Dr Richard Wharton


Sir: I wonder when the Government will work out that if you give already well-paid people, such as GPs, a 10 per cent pay rise the year after they have had a 60 per cent one, the effect tends to be: upwardly-redistributive, because the pay rise is funded from general taxation, and most of the people paying the tax are less well off than the doctors; and extremely un-green in its effects, because if you give people who already have lots of money a pay rise, all the money is surplus and available for spending, so it tends to go on luxury items that increase the carbon-dioxide footprint such as Porsches, flat-screen TVs and flights.

So the Government has achieved two own goals in one.

Alan Wesson

Exeter, Devon

Latin names for bugs and birds

Sir: Good to see Guy Keleny having a go at the BBC for their ridiculous pronunciation of Clostridium difficile ("Errors and Omissions", 20 October) He could have gone further: the convention for pronouncing the modern Latin names for bugs (or birds or flowers) is to give the vowels and consonants their sounds in modern English, and there isn't really a case for pronouncing them in the reformed pronunciation for ancient Latin, much less in an Italian pronunciation.

Difficile, of course, has four syllables. The stress is on the second "i", because the last two syllables are short: this is the ancient Latin convention, which is preserved in most modern pronunciations. In the English pronunciation, a stressed vowel followed by a single consonant is normally pronounced long ( in this case, "eye"), irrespective of the original Latin quantity (which in this case is short). I look forward to hearing Clostridium diffEYEsilli from John Humphrys, but I don't live in hope.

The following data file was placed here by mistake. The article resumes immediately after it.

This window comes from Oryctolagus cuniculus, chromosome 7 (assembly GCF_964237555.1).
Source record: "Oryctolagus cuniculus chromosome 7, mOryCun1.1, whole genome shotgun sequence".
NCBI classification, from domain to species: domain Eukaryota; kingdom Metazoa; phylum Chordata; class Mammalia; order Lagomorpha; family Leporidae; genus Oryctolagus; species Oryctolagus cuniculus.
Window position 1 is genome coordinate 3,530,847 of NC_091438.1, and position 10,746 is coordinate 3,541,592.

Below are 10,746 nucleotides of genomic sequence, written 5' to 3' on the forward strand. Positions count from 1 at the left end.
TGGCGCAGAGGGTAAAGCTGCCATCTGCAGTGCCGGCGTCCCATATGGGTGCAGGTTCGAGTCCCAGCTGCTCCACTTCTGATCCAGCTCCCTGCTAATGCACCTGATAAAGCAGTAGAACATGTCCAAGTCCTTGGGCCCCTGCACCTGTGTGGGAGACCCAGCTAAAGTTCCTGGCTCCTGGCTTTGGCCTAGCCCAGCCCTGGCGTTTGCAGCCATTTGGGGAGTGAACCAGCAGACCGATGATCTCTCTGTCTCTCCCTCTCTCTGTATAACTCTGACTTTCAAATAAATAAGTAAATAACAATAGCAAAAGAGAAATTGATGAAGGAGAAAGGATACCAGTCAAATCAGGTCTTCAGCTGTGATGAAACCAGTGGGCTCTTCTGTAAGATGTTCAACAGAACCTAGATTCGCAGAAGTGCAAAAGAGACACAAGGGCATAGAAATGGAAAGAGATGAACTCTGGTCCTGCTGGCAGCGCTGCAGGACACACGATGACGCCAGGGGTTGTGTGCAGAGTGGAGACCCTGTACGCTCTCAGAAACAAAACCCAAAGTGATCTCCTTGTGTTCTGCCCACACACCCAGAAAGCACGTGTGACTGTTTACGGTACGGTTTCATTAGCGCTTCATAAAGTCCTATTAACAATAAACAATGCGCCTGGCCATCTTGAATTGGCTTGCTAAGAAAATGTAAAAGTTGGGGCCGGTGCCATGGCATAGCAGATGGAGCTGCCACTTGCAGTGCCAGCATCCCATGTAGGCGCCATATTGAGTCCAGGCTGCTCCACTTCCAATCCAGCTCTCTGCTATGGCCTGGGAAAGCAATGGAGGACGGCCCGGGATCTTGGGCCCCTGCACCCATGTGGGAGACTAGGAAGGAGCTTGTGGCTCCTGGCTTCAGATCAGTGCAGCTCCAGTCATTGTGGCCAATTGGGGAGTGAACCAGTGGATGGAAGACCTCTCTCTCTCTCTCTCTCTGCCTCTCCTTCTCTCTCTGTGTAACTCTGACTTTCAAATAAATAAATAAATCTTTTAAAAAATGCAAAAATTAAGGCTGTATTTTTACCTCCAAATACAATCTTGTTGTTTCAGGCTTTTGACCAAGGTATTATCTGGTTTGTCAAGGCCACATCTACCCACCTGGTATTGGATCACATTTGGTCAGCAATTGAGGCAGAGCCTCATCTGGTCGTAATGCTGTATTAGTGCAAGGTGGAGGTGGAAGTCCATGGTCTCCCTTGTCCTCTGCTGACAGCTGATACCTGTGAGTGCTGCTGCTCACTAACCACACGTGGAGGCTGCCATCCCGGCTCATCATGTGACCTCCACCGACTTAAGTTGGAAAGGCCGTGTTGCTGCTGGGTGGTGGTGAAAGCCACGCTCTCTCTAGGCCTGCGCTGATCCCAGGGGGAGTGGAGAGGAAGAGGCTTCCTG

Jon Cotterell

Burnham, Buckinghamshire

Let all of the union be 'British' together

Sir: I want to be governed by the democratic representatives of my country, Great Britain. If that is to be altered, I wish instead to be governed by a regional assembly of the people whom we in the north-west of Britain elect.

I am tired of being informed by English nationalists that MPs from Kent or Essex, 200 miles away, represent me because medieval history says we are all "English", while representatives from five miles away are foreign because they are "Welsh".

If anyone doubts that this bandwagon is a right-wing plot to unbalance the political pendulum and capture three-quarters of the country in perpetuity by excluding Welsh and Scottish Labour MPs, why do the English nationalists' "logical" and "democratic" claims never include stripping unelected aristocrats and businessmen in the Lords of their illogical and undemocratic role? Because their Lordships are jolly sound chaps who vote the right way, that's why!

Christopher Clayton

Waverton, Cheshire

Sir: The Conservative proposal for an English Grand Committee will not work ("Tories are accused of endangering Union", 29 October). Our system requires the executive to control the business of Parliament and propose almost all legislation. If the outcome of an election were to be a Labour majority in the UK but not in England, we would get stalemate on English business.

There must be an English executive, and that implies an English Parliament. Perhaps the Liberal Democrats will be brave enough to grasp this nettle and offer a properly thought through federal structure for the UK. Another 10 years of ad hoc reform is not good enough.

Philip Denner

Exmouth, Devon

Old deserve dignity, not euthanasia